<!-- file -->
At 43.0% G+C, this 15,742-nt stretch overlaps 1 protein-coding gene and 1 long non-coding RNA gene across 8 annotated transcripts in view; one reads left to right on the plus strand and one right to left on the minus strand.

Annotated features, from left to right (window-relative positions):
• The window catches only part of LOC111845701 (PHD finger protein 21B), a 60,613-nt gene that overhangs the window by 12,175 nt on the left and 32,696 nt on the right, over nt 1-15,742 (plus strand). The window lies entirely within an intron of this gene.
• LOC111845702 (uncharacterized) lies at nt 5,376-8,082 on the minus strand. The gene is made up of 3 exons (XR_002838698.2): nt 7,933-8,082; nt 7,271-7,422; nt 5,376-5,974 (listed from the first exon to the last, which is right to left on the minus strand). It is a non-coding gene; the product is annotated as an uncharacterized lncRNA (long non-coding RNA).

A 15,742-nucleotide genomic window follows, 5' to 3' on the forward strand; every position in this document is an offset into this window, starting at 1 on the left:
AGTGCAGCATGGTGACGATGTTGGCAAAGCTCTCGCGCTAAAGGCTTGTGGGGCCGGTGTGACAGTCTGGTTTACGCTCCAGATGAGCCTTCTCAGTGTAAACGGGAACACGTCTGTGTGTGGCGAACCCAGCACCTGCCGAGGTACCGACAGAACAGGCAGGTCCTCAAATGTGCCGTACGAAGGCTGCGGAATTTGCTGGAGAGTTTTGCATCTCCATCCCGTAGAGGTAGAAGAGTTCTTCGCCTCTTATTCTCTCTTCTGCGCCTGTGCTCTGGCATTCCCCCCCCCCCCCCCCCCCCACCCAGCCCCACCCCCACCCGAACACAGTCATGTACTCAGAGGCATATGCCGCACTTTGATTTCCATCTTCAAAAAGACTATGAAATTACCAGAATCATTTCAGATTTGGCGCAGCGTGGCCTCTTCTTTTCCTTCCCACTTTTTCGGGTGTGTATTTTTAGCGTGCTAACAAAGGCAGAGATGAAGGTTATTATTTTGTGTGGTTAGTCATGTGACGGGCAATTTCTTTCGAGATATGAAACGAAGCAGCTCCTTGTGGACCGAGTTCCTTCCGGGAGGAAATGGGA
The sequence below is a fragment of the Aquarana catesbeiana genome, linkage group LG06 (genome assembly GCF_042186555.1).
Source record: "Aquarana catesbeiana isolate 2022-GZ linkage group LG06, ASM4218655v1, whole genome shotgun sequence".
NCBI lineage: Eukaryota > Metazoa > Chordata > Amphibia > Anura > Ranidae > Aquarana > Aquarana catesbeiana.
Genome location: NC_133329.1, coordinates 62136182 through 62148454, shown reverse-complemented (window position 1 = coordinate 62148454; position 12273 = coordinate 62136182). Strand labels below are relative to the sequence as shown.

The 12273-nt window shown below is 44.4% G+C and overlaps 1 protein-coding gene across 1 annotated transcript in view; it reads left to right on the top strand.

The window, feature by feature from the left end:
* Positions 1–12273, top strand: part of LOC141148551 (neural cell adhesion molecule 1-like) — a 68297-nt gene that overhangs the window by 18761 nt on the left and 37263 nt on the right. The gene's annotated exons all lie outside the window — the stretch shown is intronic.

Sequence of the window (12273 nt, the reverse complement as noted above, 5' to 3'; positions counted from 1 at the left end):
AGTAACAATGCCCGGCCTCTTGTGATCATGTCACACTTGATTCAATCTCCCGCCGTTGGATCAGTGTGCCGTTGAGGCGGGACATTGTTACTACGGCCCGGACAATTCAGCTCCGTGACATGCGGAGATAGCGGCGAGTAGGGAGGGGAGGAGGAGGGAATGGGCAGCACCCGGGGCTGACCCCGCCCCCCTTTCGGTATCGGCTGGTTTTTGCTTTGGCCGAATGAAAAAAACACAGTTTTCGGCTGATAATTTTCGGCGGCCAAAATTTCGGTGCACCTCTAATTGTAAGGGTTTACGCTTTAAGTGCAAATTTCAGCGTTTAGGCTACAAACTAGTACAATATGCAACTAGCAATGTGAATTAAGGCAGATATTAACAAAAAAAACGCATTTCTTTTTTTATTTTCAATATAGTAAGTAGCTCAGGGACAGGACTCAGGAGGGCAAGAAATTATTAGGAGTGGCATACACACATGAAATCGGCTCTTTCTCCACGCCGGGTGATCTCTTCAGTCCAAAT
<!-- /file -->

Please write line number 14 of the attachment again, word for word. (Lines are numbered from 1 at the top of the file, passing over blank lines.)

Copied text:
Sequence of the window (12273 nt, the reverse complement as noted above, 5' to 3'; positions counted from 1 at the left end):